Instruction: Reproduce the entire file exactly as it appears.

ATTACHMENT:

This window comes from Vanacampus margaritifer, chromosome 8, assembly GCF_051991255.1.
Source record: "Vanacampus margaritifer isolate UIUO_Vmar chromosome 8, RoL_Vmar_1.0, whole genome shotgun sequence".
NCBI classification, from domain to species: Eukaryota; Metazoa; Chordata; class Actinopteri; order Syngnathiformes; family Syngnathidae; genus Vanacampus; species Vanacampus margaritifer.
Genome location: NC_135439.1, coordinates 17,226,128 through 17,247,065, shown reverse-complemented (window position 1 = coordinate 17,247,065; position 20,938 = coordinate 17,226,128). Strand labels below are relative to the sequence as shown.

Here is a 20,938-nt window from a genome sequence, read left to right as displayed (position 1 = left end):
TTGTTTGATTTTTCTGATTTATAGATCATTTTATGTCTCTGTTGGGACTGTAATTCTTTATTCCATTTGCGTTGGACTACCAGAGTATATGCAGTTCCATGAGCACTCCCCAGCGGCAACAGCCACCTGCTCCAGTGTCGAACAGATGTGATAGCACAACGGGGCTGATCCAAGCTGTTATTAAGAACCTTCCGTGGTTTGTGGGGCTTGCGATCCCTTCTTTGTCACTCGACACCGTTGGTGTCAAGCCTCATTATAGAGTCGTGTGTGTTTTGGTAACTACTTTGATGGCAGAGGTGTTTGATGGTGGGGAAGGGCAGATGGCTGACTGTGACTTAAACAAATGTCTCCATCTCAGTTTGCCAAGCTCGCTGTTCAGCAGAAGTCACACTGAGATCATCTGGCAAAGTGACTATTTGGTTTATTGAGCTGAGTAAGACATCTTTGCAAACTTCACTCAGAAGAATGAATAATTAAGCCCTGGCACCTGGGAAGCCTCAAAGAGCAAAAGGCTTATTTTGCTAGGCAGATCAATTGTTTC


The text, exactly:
This window comes from Vanacampus margaritifer, chromosome 8, assembly GCF_051991255.1.
Source record: "Vanacampus margaritifer isolate UIUO_Vmar chromosome 8, RoL_Vmar_1.0, whole genome shotgun sequence".
NCBI classification, from domain to species: Eukaryota; Metazoa; Chordata; class Actinopteri; order Syngnathiformes; family Syngnathidae; genus Vanacampus; species Vanacampus margaritifer.
Genome location: NC_135439.1, coordinates 17,226,128 through 17,247,065, shown reverse-complemented (window position 1 = coordinate 17,247,065; position 20,938 = coordinate 17,226,128). Strand labels below are relative to the sequence as shown.

Here is a 20,938-nt window from a genome sequence, read left to right as displayed (position 1 = left end):
TTGTTTGATTTTTCTGATTTATAGATCATTTTATGTCTCTGTTGGGACTGTAATTCTTTATTCCATTTGCGTTGGACTACCAGAGTATATGCAGTTCCATGAGCACTCCCCAGCGGCAACAGCCACCTGCTCCAGTGTCGAACAGATGTGATAGCACAACGGGGCTGATCCAAGCTGTTATTAAGAACCTTCCGTGGTTTGTGGGGCTTGCGATCCCTTCTTTGTCACTCGACACCGTTGGTGTCAAGCCTCATTATAGAGTCGTGTGTGTTTTGGTAACTACTTTGATGGCAGAGGTGTTTGATGGTGGGGAAGGGCAGATGGCTGACTGTGACTTAAACAAATGTCTCCATCTCAGTTTGCCAAGCTCGCTGTTCAGCAGAAGTCACACTGAGATCATCTGGCAAAGTGACTATTTGGTTTATTGAGCTGAGTAAGACATCTTTGCAAACTTCACTCAGAAGAATGAATAATTAAGCCCTGGCACCTGGGAAGCCTCAAAGAGCAAAAGGCTTATTTTGCTAGGCAGATCAATTGTTTC